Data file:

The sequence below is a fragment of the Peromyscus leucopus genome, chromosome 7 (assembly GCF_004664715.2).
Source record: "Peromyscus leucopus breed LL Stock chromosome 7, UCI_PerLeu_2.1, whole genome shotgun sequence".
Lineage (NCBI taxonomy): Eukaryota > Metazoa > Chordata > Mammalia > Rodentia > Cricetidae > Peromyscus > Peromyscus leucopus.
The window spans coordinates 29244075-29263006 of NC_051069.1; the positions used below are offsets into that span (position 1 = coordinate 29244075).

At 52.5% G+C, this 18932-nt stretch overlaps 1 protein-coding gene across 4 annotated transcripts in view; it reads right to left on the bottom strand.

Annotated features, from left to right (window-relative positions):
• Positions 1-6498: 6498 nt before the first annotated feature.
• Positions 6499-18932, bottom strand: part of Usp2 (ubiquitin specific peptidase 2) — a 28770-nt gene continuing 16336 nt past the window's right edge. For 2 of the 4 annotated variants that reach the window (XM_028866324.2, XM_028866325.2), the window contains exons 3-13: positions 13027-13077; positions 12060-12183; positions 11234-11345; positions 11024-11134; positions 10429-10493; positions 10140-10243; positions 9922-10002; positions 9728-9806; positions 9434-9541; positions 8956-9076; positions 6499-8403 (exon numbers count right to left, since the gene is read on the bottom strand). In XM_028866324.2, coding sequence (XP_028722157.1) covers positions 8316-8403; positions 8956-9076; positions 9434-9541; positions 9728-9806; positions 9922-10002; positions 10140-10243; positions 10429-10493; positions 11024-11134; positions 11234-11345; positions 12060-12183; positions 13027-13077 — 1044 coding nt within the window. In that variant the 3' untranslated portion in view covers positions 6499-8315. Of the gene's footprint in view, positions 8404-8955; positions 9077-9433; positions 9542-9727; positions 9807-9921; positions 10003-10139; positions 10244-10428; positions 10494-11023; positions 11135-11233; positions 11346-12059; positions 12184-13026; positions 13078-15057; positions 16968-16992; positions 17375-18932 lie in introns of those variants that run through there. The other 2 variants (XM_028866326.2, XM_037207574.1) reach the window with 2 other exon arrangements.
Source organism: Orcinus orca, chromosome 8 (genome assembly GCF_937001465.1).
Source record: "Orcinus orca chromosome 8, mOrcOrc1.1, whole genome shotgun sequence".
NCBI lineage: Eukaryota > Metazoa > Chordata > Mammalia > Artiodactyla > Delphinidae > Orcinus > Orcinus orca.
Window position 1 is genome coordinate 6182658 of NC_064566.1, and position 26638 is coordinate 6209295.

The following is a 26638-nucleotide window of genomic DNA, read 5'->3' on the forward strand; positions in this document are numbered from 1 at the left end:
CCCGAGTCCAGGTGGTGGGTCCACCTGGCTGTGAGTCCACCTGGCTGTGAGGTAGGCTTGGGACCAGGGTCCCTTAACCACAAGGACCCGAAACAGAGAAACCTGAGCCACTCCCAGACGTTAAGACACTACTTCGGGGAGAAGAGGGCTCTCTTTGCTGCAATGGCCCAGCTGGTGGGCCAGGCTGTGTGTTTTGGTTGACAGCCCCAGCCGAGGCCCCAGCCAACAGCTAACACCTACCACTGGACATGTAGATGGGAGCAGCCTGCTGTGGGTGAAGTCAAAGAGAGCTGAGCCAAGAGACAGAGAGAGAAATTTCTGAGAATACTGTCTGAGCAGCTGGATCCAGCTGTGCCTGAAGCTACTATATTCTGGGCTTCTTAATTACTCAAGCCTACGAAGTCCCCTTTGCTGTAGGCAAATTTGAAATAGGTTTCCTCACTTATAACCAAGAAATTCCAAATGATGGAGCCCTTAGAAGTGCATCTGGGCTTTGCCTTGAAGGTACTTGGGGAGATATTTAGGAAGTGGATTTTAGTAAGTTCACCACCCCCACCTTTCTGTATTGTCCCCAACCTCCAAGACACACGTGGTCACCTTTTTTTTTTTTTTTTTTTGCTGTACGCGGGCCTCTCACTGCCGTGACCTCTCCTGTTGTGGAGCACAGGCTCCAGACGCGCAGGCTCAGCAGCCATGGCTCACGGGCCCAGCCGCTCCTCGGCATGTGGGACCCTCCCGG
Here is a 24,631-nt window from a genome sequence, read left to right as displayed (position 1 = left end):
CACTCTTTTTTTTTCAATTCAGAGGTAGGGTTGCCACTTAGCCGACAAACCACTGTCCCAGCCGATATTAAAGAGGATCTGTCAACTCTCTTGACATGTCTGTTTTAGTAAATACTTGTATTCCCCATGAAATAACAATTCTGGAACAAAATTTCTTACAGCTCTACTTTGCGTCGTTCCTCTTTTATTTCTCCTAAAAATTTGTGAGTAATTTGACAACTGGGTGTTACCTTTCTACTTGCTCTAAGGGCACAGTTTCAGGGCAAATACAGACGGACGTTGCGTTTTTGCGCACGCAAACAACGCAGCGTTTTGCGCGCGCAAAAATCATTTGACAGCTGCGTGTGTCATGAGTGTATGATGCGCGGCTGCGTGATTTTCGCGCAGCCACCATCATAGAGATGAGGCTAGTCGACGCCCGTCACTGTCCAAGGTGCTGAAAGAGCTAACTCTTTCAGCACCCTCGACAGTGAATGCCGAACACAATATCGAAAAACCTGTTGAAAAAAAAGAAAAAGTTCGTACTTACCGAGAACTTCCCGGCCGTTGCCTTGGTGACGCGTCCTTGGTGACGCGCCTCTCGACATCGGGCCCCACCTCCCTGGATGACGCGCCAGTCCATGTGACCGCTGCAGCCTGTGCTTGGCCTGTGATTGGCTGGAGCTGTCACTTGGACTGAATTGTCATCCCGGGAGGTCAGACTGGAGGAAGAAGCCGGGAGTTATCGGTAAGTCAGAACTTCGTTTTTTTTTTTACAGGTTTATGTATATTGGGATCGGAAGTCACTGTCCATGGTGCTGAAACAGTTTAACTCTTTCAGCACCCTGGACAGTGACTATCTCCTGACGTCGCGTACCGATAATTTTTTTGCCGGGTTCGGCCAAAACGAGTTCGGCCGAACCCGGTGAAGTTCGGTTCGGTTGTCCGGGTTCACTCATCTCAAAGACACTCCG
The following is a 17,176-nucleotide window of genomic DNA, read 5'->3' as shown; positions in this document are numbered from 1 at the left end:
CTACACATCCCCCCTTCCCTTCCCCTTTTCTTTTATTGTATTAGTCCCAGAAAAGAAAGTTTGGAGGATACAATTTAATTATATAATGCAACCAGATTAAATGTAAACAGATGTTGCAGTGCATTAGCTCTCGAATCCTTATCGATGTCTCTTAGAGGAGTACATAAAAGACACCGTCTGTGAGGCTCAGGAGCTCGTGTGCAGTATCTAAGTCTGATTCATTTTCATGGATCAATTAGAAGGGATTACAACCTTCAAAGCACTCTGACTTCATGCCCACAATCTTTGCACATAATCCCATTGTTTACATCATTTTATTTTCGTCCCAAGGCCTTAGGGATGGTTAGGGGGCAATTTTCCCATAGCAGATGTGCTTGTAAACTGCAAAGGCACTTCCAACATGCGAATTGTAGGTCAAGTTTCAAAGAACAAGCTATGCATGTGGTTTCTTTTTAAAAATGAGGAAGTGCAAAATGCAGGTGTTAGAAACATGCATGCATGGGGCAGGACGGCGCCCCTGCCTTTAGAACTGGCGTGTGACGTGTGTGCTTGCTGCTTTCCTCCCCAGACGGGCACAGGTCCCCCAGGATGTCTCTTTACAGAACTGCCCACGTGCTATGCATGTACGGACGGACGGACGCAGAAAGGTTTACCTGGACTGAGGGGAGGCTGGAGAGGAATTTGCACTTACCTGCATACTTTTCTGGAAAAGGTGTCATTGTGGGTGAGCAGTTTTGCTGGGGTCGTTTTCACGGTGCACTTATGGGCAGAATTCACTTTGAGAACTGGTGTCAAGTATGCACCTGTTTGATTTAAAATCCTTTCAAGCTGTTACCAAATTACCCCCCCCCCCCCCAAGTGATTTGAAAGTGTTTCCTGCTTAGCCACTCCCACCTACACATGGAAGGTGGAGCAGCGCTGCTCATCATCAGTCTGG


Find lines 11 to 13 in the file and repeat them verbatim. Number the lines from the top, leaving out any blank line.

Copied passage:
NCBI lineage: Eukaryota > Metazoa > Chordata > Mammalia > Artiodactyla > Delphinidae > Orcinus > Orcinus orca.
Window position 1 is genome coordinate 6182658 of NC_064566.1, and position 26638 is coordinate 6209295.

The following is a 26638-nucleotide window of genomic DNA, read 5'->3' on the forward strand; positions in this document are numbered from 1 at the left end: